By Steve DiMeglio, USA TODAY Sports
Augusta, Georgia — Roars echoed through the majestic pine trees of Augusta National for decades when Arnold Palmer, Jack Nicklaus and Gary Player were in search of victory in the Masters, with the Big Three combining for 147 starts and 13 green jackets, including seven consecutive wins starting in 1960.
On Thursday, laughter echoed through the media center after the trio hit the ceremonial first tee shots of the 79th Masters. Right off the bat the three had media members at the first chuckle in their annual address.
When asked about the 1965 Masters when the three were tied for the lead after 36 holes, they looked at each other waiting for the other to say something.
The Golden Bear delivered the first shot.
“I remember the third round,” he said. He should. Nicklaus shot 64 to take command and went on to win the second of his record six green jackets.
“I remember it. The wrong man won,” Player said.
“I don’t remember anything,” Palmer added.
And the laughter was on.
Palmer, still recovering after dislocating his shoulder in December, hit the first tee shot as Rickie Fowler, Keegan Bradley and defending champion Bubba Watson were on hand out of respect at 7:40 a.m. ET. It mattered little to anyone — except for Palmer — that it sailed over the large gallery and landed near the ninth green on the left. Player split the fairway with his drive, with Nicklaus coming up 10 yards short of Player with his.
“I said, ‘Don’t fan it,’“ Palmer said when asked what was going through his head before taking his driver back.
At 85, Palmer is the senior member of the Big Three, with Player a spritely 79 and Nicklaus 75. Nicklaus was asked if he wondered what he’ll be doing when he reaches the ages of his two friends.
“I’m trying to figure out what I’m doing at 75. Nine holes on the Par 3 yesterday darn near killed me,” he said.
“He’s not going to get to 85,” Player said.
“That would be a nice goal,” Nicklaus said. “Gary, he works hard on his body and, rightfully so, he gets good results. I work very hard, but I don’t get much results out of it. If you look at my back, it looks like a pretzel, if you saw the MRI of it, but that’s the way it goes. We do the best we can with what we’ve got. We all enjoy getting older; nobody enjoys the alternative.”
Nicklaus made a hole-in-one in the Par 3 Contest, his first Augusta ace.
“Arnold and I have been tied for I don’t know how many years on 20,” Nicklaus said. “Gary was tied with us as 20, but he goes and plays a lot of par-3 courses.”
“Well, you’re counting yours, I notice,” Player countered.
“But he’s got a course at home that he’s got a lot of 40- and 50-yard holes,” Nicklaus said.
Then talk turned to drivers.
“I just use whatever they give me,” Nicklaus said. “I’ve been using the same driver for 10, 12 years. … If you would have seen Arnold carve away on drivers when we first started playing on the Tour, I mean, he would get a driver and first thing you would see him do is get out a file and he would start carving away, and each tee he would be changing the grip. He would get in and change the shaft, bend the shaft around, and it was all hit-and-miss.
“It was all guesswork by all of us in those days.”
It helped to have strong hands.
“Arnold definitely had the strongest hands I’ve ever seen on a golfer in my life,” Player said. “ … I’ve got to tell you a story. He comes to South Africa, and we go down the gold mine. We watched them mining at 8,000 feet in those days. … They bring out one of the gold bars that we watched them pouring. And the man puts it on the table with two hands, and he says, about 20 of us there, he says, ‘Anybody that can pick this up can have it.’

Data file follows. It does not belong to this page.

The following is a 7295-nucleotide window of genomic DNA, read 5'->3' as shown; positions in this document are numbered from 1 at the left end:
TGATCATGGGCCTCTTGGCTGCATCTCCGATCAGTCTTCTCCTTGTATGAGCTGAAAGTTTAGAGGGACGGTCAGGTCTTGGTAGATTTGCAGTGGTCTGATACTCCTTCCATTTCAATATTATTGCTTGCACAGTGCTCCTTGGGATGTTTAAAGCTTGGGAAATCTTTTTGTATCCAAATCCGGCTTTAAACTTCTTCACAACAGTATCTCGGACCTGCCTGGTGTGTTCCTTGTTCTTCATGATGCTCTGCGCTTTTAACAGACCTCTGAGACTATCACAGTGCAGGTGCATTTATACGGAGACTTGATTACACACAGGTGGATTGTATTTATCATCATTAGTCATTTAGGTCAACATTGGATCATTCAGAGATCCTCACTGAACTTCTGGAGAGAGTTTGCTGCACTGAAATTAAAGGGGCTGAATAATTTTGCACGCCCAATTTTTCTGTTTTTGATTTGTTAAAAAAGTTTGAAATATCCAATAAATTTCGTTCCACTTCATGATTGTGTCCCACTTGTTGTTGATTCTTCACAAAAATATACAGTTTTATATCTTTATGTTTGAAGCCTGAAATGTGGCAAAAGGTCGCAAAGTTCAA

“Arnie says, ‘Ask him if I can try.’ I said, ‘I’ve got a friend here from America, can he try?’ He goes, ‘Sure.’ And Arnold goes and picks it up [indicating with little effort], and this guy’s eyes went this big [eyes large in shock]. He says, ‘I only work here.’ Arnold says, ‘You did work here.’ Part of that is he’s got deep pockets and short arms, and never bought me a lunch.”
Palmer didn’t miss a beat.
“You wouldn’t give the ducks a drink if you owned Lake Okeechobee,” he said.
As the laughter died down, Palmer perked up.
“OK. I’m ready to go home,” as the media center erupted with laughter.
But Player had the final word.
“My friendship with them has been fantastic,” Player began. “We always wanted to beat the living hell out of each other. We made that very clear. But when we did lose, we said, ‘Well done and congratulations, maybe I’ll get you next week.’
“They have been to my farm; we have been down gold mines; I’ve slept at Arnold’s house; slept at Jack’s house, food was lousy.”
“I’ll tell Barbara that,” Nicklaus said referring to his wife.
And Player ended with one more story. He was staying at Nicklaus’ house during a PGA Tour tournament as the two were at the top of the leaderboard heading into the final round.
“Now Barbara is making the breakfast, and I’m thinking, hell, I’m a bit worried about this, we’re tied. So when she put the eggs on the table and she went to the kitchen, I swapped them around,” Player said. “But it didn’t help because he beat me anyway.
“You can have love for a woman and you can have love for a friend, and I think the greatest word that exists in any book of note is love and I think this is what we’ve had for each other.”
Palmer, Player and Nicklaus get long laughs at Masters
By Steve DiMeglio, USA TODAY Sports